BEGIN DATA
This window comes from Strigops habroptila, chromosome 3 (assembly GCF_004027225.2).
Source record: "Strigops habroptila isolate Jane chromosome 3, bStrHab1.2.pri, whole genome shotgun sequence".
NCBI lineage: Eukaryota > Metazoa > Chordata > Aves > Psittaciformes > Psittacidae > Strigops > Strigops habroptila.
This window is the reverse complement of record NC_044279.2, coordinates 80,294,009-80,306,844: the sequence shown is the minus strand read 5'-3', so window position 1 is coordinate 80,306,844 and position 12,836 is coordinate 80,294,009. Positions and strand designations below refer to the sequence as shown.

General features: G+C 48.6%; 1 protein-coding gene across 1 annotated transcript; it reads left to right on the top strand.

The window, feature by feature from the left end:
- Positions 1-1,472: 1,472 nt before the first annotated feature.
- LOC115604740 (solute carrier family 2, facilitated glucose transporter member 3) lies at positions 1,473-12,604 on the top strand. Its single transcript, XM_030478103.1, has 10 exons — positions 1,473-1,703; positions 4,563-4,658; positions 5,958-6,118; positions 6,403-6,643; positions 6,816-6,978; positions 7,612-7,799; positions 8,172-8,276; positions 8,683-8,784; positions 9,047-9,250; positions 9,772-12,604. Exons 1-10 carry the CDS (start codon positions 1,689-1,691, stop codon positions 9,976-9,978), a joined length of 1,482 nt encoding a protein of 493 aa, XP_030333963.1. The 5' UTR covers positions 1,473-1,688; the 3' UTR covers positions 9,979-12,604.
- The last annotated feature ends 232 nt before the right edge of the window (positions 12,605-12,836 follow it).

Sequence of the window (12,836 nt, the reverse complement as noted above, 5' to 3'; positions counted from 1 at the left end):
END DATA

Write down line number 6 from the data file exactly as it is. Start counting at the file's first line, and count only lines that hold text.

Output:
The window, feature by feature from the left end: